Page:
" Philida confused me. I didn't understand how Ouma Nella was the mother of Cornelis but also once a slave. Was she black? If so, that meant Cornelis was part black also, right? I never got the sense he identified in any way as a "coloured" man, but maybe I misinterpreted Ouma Nella's relationship with the family. Brink tended to romanticize the relationship between Philida and Frans in a way that, while interesting to read, was also frustrating for me as a black woman. I certainly believe the relationships between black slave women and white men was a complex one and Brink, to his credit, tried to explore some of that complexity, but it was overshadowed by the romance of it all. I was moved by Philida's quest for shoes and what having shoes meant to her in terms of her freedom. There were just too many instances where this book veered off track and I lost interest. The long religious discussions, the pages of detail about the landscapes and the items auctioned off at the Brink home, and even descriptions of Philida's cat just dragged on and on. "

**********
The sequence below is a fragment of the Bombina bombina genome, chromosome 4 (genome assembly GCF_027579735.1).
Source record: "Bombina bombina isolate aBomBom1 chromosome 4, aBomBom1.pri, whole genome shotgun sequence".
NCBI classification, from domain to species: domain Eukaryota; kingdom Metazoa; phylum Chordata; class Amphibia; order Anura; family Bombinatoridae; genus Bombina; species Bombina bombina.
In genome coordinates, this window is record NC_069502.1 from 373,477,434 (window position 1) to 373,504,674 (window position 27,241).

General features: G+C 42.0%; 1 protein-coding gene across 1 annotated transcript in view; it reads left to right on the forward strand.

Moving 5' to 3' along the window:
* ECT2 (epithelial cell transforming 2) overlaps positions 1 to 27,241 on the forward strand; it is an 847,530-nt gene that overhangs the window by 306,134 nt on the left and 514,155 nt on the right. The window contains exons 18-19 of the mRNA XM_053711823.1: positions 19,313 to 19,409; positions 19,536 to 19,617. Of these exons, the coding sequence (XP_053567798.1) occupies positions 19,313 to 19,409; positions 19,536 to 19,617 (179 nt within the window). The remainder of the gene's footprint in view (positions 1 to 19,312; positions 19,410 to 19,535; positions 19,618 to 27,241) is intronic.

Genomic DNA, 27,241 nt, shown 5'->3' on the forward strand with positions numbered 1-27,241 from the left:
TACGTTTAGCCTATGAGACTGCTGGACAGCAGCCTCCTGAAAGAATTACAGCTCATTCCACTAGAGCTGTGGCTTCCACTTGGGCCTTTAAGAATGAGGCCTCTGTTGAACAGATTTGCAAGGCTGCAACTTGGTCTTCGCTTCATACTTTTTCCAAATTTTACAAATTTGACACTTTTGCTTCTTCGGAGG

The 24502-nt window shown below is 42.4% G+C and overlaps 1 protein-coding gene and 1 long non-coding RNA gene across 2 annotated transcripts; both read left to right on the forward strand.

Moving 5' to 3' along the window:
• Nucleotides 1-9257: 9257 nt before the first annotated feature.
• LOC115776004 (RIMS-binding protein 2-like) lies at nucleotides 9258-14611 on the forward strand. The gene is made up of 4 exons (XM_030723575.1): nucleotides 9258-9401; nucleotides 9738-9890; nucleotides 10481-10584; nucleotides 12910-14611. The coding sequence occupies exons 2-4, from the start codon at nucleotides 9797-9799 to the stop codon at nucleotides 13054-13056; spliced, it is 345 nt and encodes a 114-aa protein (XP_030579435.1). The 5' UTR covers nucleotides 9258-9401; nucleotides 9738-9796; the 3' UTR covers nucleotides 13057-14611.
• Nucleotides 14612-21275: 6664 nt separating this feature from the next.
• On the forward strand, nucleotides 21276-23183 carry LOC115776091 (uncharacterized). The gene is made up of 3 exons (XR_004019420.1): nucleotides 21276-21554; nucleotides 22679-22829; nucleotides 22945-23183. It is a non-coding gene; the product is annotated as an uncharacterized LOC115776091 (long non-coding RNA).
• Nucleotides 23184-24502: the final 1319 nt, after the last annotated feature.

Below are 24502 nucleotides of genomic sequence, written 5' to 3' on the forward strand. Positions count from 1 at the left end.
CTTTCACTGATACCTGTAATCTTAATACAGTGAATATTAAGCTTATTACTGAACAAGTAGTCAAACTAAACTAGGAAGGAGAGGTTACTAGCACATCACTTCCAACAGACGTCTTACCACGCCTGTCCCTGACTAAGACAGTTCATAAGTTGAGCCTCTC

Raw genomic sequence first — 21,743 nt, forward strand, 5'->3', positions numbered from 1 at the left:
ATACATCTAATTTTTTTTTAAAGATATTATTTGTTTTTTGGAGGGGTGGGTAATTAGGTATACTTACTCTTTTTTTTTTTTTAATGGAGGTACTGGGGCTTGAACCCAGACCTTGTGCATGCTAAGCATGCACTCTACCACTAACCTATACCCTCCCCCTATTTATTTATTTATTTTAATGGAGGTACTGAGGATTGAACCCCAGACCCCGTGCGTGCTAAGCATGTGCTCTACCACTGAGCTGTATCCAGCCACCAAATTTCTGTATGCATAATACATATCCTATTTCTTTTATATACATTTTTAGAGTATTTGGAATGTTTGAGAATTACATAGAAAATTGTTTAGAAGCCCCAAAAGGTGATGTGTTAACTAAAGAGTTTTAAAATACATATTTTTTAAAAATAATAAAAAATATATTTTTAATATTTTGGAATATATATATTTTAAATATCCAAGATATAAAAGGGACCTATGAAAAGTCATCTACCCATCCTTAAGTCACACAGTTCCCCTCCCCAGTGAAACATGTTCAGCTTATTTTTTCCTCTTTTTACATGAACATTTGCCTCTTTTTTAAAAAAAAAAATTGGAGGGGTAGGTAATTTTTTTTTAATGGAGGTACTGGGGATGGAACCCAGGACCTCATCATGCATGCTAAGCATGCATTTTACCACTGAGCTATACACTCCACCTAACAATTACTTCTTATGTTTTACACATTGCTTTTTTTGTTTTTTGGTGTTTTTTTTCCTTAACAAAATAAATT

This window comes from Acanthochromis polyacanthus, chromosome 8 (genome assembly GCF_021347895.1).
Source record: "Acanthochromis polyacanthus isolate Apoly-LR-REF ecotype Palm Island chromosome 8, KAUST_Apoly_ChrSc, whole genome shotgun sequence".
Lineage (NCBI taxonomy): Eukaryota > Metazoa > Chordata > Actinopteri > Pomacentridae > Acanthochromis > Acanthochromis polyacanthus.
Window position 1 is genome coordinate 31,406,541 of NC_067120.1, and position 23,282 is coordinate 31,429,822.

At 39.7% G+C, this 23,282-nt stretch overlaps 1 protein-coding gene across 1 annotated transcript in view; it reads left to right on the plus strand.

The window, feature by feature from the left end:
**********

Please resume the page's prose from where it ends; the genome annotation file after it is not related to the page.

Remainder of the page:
— Kim, 12/28/2013